Cloud Computing Stack and Service Classification
The term ‘cloud computing’ is still interpreted as a reincarnation of grid computing. However, the latest concept of cloud computing aims at centralized provisioning of computational resources to multiple remote clients.
Clouds consist of pools of easily usable and accessible virtualized resources like hardware, development platforms, and services. This pool of resources is utilized by a pay-per-use model in which guarantees are offered by the Infrastructure Provider by means of customized SLAs. These resources can be optimally utilized according to a variable load scale. This paradigm has helped many businesses to cut down upfront infrastructure investments and maintenance costs.
In order to serve multiple customers, cloud computing offers on-demand self service over broad network access using a multi-tenant model. Here, the users have no control or knowledge of the physical placement of the data. Some of the important capabilities of cloud computing include its scaling capability to provide computational and storage resources in line with the demand. There are two other models, namely service models and deployment models that are important for understanding the cloud computing paradigm. The three widely adopted service models for cloud computing is mentioned below:
- Software as a Service (SaaS) – The user can use the provider’s applications deployed on a cloud infrastructure. In this case, only a limited set of configuration controls are made available.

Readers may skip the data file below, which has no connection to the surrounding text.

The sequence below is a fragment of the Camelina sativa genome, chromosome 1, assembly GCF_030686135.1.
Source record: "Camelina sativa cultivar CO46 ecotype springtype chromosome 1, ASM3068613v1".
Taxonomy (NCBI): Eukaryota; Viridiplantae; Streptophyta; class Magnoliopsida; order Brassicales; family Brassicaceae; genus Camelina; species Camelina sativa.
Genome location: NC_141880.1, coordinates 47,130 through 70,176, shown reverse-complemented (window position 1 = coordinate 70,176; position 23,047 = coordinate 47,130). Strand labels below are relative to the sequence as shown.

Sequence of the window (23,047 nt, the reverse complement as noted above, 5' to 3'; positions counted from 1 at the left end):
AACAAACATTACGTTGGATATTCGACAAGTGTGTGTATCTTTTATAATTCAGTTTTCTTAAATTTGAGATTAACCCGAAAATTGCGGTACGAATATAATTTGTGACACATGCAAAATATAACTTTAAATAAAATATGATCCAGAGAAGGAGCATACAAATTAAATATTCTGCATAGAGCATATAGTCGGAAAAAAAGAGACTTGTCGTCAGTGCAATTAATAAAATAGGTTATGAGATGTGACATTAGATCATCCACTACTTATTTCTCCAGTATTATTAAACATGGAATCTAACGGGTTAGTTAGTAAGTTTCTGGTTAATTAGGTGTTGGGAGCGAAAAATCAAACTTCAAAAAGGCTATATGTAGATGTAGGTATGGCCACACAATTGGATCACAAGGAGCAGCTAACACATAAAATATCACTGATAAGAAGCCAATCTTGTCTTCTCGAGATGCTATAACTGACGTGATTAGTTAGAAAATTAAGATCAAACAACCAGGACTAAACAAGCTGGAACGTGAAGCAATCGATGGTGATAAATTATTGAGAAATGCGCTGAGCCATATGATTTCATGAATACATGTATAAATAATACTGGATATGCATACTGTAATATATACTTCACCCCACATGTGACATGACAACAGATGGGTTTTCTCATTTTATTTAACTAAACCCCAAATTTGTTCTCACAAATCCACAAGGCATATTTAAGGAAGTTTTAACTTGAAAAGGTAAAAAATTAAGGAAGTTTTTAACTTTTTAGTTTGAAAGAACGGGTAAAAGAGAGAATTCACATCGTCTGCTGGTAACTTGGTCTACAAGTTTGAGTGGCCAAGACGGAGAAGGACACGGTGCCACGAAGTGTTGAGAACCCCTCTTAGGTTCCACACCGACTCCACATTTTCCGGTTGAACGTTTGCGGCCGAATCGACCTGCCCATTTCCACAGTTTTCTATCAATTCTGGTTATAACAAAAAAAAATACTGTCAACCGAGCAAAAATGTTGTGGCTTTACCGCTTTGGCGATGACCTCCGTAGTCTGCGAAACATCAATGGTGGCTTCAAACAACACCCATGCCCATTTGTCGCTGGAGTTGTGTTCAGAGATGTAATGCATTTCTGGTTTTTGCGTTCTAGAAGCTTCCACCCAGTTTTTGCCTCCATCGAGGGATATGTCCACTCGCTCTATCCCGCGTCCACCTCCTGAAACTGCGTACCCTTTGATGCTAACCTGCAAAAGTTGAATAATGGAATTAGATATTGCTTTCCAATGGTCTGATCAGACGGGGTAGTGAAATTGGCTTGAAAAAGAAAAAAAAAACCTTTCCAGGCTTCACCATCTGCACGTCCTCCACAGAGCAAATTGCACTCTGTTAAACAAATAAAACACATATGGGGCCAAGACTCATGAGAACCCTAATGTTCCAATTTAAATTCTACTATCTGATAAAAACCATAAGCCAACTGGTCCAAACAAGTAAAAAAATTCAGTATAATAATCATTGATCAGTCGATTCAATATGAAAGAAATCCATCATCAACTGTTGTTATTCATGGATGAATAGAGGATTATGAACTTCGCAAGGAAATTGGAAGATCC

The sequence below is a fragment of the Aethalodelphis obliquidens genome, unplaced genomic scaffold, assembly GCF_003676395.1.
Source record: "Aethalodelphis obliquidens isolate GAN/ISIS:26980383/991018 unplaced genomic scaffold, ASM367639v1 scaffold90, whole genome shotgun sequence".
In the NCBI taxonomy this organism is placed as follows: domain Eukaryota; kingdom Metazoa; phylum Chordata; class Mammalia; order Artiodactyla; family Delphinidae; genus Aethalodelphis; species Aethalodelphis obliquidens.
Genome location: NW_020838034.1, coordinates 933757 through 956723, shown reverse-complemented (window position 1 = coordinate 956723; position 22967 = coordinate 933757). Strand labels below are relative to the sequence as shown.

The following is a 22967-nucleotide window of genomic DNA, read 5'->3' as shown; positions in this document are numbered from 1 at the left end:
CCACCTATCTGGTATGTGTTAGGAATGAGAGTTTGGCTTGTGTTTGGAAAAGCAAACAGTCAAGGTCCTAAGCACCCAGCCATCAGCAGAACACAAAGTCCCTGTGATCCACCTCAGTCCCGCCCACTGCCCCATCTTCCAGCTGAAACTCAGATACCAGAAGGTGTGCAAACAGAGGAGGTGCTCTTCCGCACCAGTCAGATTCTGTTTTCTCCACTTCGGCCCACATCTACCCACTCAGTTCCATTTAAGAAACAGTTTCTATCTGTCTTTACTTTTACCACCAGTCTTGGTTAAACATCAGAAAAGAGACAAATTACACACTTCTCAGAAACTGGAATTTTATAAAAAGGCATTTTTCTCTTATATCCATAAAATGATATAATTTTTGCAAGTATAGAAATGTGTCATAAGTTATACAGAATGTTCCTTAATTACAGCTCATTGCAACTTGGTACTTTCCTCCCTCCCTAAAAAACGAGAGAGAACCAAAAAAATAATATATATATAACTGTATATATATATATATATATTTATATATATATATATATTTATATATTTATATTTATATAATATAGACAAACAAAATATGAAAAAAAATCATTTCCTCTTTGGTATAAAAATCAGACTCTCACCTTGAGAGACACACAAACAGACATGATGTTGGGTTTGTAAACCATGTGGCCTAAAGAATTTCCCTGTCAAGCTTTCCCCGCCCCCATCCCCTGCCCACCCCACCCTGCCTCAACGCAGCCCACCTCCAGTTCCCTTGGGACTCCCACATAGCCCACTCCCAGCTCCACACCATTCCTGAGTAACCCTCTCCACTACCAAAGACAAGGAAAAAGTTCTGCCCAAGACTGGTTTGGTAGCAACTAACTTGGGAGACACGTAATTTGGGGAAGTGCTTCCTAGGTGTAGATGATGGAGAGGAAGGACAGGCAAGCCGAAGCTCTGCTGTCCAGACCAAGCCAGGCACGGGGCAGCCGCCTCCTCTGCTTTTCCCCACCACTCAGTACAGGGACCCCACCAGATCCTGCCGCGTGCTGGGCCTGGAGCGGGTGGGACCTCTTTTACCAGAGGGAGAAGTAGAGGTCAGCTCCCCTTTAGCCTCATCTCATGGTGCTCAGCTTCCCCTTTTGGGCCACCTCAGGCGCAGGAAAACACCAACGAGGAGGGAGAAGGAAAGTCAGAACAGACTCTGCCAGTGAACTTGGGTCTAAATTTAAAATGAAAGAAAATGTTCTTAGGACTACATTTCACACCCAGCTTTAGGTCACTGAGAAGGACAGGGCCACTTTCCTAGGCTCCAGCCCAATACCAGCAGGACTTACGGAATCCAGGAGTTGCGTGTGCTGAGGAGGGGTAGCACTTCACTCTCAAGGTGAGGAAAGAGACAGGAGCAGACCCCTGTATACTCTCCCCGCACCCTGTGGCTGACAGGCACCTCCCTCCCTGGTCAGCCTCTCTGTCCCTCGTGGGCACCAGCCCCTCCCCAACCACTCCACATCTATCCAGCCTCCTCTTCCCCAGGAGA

- Platform as a Service (PaaS) – It offers a wider range of capabilities for the user, including the deployment of applications created and acquired by the user. However, the user does not have control of the underlying computing infrastructure.
- Infrastructure as a Service (IaaS) – The user can use the allocated resources to develop, deploy, and run arbitrary software. The user has the control over the provisioned resources; however, doesn’t have any control over the underlying cloud management infrastructure.
There are four generic types of cloud deployment models: private clouds, public clouds, community clouds and hybrid clouds. In the private clouds, the customer has the potential to fully control the hardware, network and software components, whereas in the latter case, the cloud deployment infrastructure limits the capabilities of the client to monitor and control the infrastructure.
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